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Journal of Ophthalmology
Volume 2017, Article ID 5824534, 6 pages
https://doi.org/10.1155/2017/5824534
Research Article

Small Incision Lenticule Extraction for Correction of Myopia and Myopic Astigmatism: First 24-Hour Outcomes

Guizhou Ophthalmic Hospital, The Affiliated Hospital of Zunyi Medical College, Zunyi 563003, China

Correspondence should be addressed to Taixiang Liu; moc.361@xtl.2580

Received 11 March 2017; Revised 17 April 2017; Accepted 8 May 2017; Published 7 June 2017

Academic Editor: Yu-Chi Liu

Copyright © 2017 Taixiang Liu et al. This is an open access article distributed under the Creative Commons Attribution License, which permits unrestricted use, distribution, and reproduction in any medium, provided the original work is properly cited.

Abstract

Purpose. To observe the first 24-hour (h) outcomes of the small incision lenticule extraction procedure (SMILE) for myopia and myopic astigmatism. Methods. Fifty-three eyes (27 patients) scheduled for SMILE were followed immediately (0 h), 2, 4, 6, and 24 h after SMILE. Uncorrected visual acuity (UCVA), conjunctival congestion, pain level, and corneal edema, thickness, and densitometry were recorded. Results. At 2 h after SMILE, 15.1% of eyes had ≤0.1 LogMAR UCVA; this increased to 62.3%, 98.1%, and 100% at 4, 6, and 24 h, respectively. Some eyes (33.96%) had mild corneal edema immediately after surgery. No 6 h postoperative edema was observed. In the first 24 h after SMILE, corneal thickness gradually decreased. Postoperative corneal densitometry values were significantly higher than preoperative values but gradually decreased during the first postoperative 24 h. Conclusions. In the first postoperative 24 h, UCVA and corneal status (edema and densitometry) improved quickly.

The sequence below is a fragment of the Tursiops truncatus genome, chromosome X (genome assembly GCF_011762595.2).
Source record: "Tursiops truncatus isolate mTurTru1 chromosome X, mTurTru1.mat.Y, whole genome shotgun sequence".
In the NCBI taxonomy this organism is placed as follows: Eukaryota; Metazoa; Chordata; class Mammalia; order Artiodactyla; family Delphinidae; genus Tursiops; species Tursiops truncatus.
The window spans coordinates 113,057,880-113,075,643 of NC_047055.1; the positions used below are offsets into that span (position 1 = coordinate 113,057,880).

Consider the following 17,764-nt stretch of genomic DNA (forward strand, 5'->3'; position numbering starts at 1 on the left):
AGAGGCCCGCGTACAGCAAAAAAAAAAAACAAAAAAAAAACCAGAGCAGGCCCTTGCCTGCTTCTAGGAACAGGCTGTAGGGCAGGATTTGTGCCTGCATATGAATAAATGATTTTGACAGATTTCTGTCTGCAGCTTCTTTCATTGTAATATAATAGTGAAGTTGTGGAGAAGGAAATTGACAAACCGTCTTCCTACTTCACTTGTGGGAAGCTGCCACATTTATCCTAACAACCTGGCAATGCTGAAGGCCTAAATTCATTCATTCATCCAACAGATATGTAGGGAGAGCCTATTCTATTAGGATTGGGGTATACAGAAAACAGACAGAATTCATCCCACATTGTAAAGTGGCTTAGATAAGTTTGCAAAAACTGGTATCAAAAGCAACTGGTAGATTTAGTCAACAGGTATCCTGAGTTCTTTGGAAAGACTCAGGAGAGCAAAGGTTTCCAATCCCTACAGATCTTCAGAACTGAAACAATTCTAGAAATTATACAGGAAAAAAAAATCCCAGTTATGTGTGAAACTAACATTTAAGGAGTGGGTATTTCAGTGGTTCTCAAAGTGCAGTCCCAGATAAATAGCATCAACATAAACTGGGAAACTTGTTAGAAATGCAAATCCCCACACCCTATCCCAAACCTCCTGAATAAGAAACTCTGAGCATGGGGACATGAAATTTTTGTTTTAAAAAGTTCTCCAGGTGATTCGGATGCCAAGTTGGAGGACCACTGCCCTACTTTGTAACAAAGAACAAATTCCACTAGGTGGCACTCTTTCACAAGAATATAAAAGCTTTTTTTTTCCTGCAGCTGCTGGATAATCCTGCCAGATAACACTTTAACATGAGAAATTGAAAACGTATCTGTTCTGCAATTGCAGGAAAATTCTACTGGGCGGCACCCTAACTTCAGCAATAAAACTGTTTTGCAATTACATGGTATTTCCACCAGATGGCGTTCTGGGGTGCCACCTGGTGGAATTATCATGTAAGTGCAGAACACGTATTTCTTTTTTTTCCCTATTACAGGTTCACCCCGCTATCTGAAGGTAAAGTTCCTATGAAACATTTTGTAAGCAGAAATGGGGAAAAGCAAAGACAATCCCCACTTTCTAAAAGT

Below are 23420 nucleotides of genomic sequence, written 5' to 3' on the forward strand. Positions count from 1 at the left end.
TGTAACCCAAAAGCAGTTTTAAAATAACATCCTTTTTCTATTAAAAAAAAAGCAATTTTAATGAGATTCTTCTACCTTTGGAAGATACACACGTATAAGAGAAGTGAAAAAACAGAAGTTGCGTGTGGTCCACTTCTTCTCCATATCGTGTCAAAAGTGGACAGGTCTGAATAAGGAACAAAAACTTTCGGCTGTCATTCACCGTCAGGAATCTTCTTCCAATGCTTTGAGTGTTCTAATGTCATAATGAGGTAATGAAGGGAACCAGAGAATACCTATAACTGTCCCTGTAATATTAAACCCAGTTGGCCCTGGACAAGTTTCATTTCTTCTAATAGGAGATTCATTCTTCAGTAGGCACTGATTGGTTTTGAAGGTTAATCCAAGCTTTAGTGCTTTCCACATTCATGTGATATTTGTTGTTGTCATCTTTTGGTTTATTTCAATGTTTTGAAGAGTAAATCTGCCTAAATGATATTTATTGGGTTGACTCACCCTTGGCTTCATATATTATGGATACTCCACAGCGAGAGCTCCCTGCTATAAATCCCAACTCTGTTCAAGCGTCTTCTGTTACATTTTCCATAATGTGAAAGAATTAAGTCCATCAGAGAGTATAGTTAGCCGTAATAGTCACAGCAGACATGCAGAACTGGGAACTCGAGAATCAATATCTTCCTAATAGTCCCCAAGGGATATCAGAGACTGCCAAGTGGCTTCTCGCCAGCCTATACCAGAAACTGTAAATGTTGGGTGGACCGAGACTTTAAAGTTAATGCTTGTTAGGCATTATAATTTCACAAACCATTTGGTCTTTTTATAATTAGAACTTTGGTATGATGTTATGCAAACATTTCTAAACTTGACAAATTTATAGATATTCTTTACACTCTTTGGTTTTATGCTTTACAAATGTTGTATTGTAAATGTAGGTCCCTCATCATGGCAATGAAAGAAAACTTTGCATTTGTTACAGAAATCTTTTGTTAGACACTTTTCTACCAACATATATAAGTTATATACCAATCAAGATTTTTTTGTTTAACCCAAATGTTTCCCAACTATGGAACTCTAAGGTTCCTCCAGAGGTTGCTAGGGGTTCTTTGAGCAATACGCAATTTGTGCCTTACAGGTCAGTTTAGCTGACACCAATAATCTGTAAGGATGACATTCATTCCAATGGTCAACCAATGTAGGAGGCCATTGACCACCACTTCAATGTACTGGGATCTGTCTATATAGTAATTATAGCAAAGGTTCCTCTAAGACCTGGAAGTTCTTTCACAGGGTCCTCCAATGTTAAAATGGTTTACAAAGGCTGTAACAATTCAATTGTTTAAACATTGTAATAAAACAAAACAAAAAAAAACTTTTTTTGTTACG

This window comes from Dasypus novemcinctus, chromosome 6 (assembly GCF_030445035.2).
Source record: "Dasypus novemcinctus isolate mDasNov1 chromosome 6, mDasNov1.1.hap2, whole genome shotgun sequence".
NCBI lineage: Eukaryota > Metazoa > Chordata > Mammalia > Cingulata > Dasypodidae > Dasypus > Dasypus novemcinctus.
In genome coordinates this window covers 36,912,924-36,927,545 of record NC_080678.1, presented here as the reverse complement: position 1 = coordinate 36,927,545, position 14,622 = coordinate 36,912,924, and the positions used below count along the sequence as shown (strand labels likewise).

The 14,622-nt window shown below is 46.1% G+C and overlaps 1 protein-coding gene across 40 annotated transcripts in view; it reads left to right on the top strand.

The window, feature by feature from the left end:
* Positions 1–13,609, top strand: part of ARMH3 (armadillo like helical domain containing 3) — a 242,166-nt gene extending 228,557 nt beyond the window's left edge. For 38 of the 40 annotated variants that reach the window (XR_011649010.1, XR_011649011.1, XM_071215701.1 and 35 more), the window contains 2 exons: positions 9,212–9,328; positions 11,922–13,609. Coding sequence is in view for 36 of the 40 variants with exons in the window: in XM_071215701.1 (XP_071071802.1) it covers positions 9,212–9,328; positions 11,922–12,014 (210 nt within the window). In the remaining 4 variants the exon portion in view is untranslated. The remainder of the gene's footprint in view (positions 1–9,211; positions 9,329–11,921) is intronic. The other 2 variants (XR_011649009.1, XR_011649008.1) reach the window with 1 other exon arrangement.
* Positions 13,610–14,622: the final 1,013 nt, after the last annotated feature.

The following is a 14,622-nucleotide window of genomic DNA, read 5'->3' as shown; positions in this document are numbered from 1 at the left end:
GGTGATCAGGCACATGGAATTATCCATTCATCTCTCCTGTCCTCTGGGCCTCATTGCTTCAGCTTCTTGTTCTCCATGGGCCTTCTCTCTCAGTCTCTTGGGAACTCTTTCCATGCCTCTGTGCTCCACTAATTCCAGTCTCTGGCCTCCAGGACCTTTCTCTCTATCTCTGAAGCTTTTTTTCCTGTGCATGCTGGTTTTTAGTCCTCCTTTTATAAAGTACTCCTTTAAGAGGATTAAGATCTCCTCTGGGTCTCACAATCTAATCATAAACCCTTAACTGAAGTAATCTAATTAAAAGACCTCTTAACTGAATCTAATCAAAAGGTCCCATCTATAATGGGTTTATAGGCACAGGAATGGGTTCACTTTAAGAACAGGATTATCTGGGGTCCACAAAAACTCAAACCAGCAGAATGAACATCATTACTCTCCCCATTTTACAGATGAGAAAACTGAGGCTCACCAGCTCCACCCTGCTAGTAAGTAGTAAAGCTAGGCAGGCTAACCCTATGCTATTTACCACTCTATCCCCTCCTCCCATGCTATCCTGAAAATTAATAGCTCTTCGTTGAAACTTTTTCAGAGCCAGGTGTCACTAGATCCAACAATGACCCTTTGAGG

1. Introduction

Small incision lenticule extraction (SMILE) is a very important technology for correcting refractive errors in recent years [1]. Due to a smaller intraocular pressure increase during suctioning and minimal corneal and corneal nerve fiber damage, patient discomfort, the rate of dry eye, and flap-related complications could be minimized in addition to yielding a higher theoretical biomechanical advantage [25]. It is now becoming the most popular choice for the treatment of myopia and myopic astigmatism.

Emerging evidence has demonstrated that SMILE has good efficacy, safety, predictability, and satisfaction for patients. However, all of these data were focused on relatively long-term outcomes (often from three months to five years postsurgery) [1, 612]. It is well-known that visual recovery of corneal refractive surgery occurs very rapidly. Previous data has shown that SMILE recovery was slightly slower than that of laser-assisted in-site keratomileusis (LASIK), but this conclusion was derived from observations made after one or more postoperative days [13]. Some patients could even return to their jobs or have a physical examination on the same day of the surgery. Patients often paid attention to the outcomes, especially visual rehabilitation, in the first 24 h after surgery. We know that the corneal wound healing process is far from complete after 24 h, and the treating surgeon will explain to the patient that their visual acuity will still remain suboptimal. However, to our knowledge, there are still no reports about the regularity of visual rehabilitation in the first 24 h after SMILE. In consideration of the popularity of SMILE, it is necessary to observe the first 24 h postoperative outcomes. So, we designed a prospective study to observe the outcomes of SMILE immediately (0 h), 2, 4, 6, and 24 h after surgery.

2. Material and Methods

2.1. Patients and Examinations